This past Wednesday (9/28), residents of Providence’s East Side filled the Quaker Meeting House on Olney Street for a community forum in support of the Community Safety Act (CSA). The CSA is a proposed city wide ordinance, written and campaigned for over the past two and a half years by a coalition of four community organizations in Providence: Direct Action for Rights and Equality (DARE), Olneyville Neighborhood Association (ONA), Providence Youth Student Movement (PrYSM), and the American Friends Service Committee (AFSC). It aims to increase police accountability and end racial profiling in Providence. Wednesday’s forum followed on the heels of a public hearing for the ordinance on September 14th, at which community members, many of whom were youth of color from PrYSM, gave testimony in front of members of the City Council.
The event on Wednesday was organized by a group of East Side residents in support of the work done by the CSA Coalition and in the name of leveraging the political power of the majority white, disproportionately wealthy East Side in favor of the CSA.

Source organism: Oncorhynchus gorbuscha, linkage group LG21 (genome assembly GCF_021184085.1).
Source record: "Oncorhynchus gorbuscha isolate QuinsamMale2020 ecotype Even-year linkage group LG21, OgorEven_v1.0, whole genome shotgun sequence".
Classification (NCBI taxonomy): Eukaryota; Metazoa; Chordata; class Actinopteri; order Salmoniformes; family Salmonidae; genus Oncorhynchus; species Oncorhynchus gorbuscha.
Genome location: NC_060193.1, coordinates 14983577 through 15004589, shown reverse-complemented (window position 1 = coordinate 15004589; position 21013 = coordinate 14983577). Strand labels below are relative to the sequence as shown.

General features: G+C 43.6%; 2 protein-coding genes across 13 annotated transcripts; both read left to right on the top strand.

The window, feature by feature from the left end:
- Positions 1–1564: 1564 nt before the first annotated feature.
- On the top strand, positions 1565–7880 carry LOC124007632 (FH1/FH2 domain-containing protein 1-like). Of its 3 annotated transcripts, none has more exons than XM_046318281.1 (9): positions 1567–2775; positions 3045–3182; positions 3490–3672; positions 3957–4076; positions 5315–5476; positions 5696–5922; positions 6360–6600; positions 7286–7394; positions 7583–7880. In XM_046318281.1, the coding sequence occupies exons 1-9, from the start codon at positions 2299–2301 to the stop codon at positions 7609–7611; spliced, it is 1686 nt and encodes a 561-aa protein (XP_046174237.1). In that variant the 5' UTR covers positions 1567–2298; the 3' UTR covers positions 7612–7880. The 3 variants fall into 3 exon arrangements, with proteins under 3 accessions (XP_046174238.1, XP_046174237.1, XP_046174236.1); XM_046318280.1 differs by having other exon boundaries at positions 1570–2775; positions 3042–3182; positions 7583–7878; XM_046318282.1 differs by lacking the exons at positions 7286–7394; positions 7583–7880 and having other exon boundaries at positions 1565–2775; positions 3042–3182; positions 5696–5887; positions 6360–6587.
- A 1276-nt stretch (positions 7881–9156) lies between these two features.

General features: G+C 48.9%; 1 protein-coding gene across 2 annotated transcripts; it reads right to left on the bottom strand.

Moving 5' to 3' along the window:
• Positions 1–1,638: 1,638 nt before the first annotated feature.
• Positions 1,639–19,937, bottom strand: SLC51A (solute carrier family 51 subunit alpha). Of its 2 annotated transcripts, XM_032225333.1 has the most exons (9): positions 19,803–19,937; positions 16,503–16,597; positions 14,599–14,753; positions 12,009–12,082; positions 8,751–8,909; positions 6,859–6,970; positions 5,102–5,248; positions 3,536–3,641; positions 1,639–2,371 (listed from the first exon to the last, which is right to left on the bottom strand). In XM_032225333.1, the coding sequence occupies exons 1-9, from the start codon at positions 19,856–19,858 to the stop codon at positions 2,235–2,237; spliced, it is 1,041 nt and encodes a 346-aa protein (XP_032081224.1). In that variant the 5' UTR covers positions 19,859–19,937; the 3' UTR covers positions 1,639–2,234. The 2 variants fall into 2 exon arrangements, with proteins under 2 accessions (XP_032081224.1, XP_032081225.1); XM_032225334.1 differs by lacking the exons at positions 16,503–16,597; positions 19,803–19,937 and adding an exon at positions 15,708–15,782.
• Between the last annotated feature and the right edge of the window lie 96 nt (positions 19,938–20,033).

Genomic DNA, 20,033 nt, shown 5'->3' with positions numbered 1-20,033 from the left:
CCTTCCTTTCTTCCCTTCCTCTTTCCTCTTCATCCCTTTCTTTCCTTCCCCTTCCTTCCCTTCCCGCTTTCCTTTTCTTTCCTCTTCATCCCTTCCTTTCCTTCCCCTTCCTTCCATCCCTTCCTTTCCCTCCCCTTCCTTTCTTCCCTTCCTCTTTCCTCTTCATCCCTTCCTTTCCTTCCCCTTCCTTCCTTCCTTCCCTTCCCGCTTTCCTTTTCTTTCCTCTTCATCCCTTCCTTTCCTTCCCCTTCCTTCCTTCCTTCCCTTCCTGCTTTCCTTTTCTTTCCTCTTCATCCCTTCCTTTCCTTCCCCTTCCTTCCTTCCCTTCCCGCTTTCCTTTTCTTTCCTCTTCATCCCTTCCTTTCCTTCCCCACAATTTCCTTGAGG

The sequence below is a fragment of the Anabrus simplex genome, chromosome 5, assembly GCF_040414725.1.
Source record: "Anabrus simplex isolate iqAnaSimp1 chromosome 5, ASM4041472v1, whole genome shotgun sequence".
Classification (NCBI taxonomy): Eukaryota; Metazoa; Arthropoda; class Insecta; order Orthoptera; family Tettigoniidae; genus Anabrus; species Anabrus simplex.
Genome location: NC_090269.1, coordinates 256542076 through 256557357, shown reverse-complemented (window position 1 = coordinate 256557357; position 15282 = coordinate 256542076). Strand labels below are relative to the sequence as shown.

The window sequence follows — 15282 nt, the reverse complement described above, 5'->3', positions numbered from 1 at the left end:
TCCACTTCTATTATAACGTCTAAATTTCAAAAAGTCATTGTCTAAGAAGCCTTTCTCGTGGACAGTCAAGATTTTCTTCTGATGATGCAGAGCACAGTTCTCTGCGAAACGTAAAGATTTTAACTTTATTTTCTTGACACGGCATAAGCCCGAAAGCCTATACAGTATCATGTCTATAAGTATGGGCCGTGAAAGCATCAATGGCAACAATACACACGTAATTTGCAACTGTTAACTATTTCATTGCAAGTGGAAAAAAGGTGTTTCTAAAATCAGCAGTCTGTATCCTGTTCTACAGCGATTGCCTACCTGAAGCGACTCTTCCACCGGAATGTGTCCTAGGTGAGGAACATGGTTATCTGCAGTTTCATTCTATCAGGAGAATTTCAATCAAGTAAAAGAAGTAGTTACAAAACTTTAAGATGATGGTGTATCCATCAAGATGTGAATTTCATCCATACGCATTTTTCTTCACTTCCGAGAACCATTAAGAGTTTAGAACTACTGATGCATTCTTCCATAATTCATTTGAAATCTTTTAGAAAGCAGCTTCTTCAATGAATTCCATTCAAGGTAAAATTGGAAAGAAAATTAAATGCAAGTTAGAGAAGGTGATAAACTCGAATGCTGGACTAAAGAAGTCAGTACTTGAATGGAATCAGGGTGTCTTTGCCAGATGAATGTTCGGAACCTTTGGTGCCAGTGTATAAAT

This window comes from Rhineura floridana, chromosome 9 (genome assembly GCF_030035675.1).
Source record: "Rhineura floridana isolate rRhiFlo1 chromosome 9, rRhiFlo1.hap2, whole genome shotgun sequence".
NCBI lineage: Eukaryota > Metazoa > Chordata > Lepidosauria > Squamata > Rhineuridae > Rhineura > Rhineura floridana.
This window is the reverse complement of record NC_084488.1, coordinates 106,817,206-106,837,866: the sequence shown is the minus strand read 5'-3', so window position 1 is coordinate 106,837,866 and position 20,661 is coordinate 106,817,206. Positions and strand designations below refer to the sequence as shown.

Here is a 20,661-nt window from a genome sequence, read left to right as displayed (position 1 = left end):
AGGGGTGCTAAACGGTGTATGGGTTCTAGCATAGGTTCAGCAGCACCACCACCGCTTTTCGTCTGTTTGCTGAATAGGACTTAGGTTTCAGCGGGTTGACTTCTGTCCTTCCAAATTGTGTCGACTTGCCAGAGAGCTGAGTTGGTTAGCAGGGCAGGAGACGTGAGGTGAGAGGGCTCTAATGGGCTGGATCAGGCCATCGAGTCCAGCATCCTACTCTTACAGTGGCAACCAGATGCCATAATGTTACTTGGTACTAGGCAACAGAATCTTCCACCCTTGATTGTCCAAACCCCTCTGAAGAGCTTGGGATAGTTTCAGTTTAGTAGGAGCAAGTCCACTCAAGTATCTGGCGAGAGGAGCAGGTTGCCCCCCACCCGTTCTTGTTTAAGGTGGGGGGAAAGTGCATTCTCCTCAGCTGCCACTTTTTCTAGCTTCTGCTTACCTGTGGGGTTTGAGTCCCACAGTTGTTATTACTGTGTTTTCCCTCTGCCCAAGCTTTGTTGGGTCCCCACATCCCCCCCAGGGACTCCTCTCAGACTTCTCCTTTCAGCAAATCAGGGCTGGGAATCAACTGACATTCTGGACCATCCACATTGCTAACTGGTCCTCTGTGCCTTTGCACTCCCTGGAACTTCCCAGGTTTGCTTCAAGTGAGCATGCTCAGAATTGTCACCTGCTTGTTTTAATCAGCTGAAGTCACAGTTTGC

Mayor Jorge Elorza and East Side City Councilpeople Samuel Zurrier and Kevin Jackson were in attendance, sitting front and center and listening as nine community members gave testimony. Maureen Reddy, a white woman with black children, bore witness to the racist treatment of her black family members by the police in Providence; the principal of Central High School, Julia Carson, spoke to the criminalization of her students and the disproportionate police presence at Central; Ondine Sniffen, a Latina attorney, shared her personal experience being arrested during a routine traffic stop. Other speakers focused on the financial burden for the city of police misconduct lawsuits, the abundance of statistics on racism in policing in the US, and the historical context for the CSA. Some of the speakers, most of whom were white, expressed their gratitude for service they have received from the police and their desire that everyone in Providence receive the same; an undertone of “common sense policy” ran throughout.
Following the testimonies, Zurrier, Elorza, and Jackson all spoke. Jackson is a co-sponsor of the CSA and shared his strong support. Zurrier and Elorza both expressed continued concerns about some points of the CSA, but also iterated commitment to moving forward with the ordinance. “[I don’t] think there will be a problem getting this done before the end of the year,” said Elorza.
To learn more about the campaign for the CSA, visit: https://www.facebook.com/CommunitySafetyAct/?fref=ts